Depending on where you live, we've now spent over half a year in some sort of lockdown, quarantine, or confinement, and by the looks of it we could very well ring in the new year with a virtual kiss at midnight.
Apart from an initial closure, dentists' offices around the United States have been open since March and April and are ready for you to visit.
By now you probably know that clinics conduct stringent disinfecting procedures before seeing each patient and that COVID rates among dentists are remarkably low—fewer than one percent of dentists in the nation have been found to be COVID positive.
Why such low rates among medical professionals whose job it is to maintain close proximity with patients' mouths, AKA the coronavirus's preferred distribution method?
Because of enhanced safety protocols. Clinics follow strict procedures to ensure the safety of their dentists, hygienists, staff, and patients. And according to Dr. Mark Fletcher from Avon Oral, Facial and Dental Implant Surgery in Connecticut, it's actually not surprising that dentists have so much success in keeping down rates of infection.
“Given a dentist’s and dental staff’s high exposure to aerosols, we have always implemented focused infection control as a part of our culture,” he explains. “Our staff and offices are required by law to be infection control certified. It is not at all surprising that the COVID infection rate among dentists is 1%. In my opinion, the dental profession’s response to COVID-19 can be viewed as a model for mitigating transmission of infection during the pandemic.”
—So we know that dentists are doing everything they can to make sure their clinics are safe, but have you ever wondered what protocols your dentist would like you to follow during the COVID-19 pandemic?
Well, we asked and the dentists answered. We found some of the responses to be quite interesting, and we think you will too, so we've compiled our findings into six primary tips, pointers, and recommendations from dentists to you.
1. Don't postpone your treatment!
“People keep postponing dental treatment until the problem becomes huge.”
You may think it's the best course of action to put off pending treatment until the pandemic has passed. But according to Dr. Atom Edenson from Edenson Dental in Tampa, Florida, postponing your treatment can mean that your tooth will become unsalvageable, or damaged to the point that the required treatment will be too expensive.
This could mean that the root canal you've been postponing ceases to become an option, and instead, you'll need an entire tooth extraction. After that, you've got to start thinking about partial dentures, or ideally implants.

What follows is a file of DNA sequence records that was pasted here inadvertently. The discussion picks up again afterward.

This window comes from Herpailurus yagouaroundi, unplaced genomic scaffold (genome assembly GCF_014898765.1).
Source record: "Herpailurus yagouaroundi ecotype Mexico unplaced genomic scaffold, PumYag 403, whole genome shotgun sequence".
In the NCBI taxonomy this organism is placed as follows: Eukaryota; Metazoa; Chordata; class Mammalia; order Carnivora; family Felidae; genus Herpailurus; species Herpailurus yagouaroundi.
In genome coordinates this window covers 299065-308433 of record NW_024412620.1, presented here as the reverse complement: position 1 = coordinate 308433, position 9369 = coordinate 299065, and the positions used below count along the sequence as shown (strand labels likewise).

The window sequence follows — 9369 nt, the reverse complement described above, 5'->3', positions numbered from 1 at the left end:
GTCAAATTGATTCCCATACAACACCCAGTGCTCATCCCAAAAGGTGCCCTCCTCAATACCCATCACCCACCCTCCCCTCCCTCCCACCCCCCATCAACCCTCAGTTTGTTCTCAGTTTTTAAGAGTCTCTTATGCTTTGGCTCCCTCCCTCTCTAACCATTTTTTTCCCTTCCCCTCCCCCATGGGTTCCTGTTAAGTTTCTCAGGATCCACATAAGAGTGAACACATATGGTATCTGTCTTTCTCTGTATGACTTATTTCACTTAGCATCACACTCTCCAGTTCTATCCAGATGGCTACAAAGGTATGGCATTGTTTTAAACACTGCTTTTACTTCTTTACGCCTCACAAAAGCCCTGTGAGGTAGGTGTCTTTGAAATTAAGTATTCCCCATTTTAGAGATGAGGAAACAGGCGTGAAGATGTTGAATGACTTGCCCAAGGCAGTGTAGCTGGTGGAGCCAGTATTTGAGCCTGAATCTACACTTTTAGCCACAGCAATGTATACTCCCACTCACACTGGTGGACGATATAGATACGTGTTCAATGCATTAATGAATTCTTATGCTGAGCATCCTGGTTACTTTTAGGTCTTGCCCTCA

2. Continue your regular checkups
You may be inclined to put off your biannual checkup and cleaning, but Dr. Umang Patel from Romeoville Dental Center outside of Chicago, Illinois says:
“It’s important for patients to keep their scheduled dental appointments to visit the dentist, not just for emergency situations. We understand that not everyone is comfortable getting back to business as usual. That’s especially true in situations where it is impossible to avoid close personal contact, like a dental exam. But just like avoiding the coronavirus, oral care is essential to your health.”
3. Beware of misinformation!
Unless you've been living under a rock (actually not a bad idea considering the state of the world lately), you're probably somewhat aware of the vast amounts of disinformation dancing across the web and waltzing through social media, masquerading as reliable investigative journalism. And the oral health industry is not immune to the wide reach of such misinformation.
“I wish more people would learn the skill of critically assessing scientific data and using that data to inform or modify their own opinions.”
As Dr. Max Meinerz, from The Good Dentist in Merton, Wisconsin has noticed, many patients are reading content with unsubstantiated claims that lack academic rigor, causing these patients to ignore potentially life-saving protocols (like wearing a mask) or to avoid the dental office altogether.
His wish is that people learn how to think critically and consider the information they consume with a healthy amount of skepticism before they use that data to inform or modify their own opinions and actions.
4. Come prepared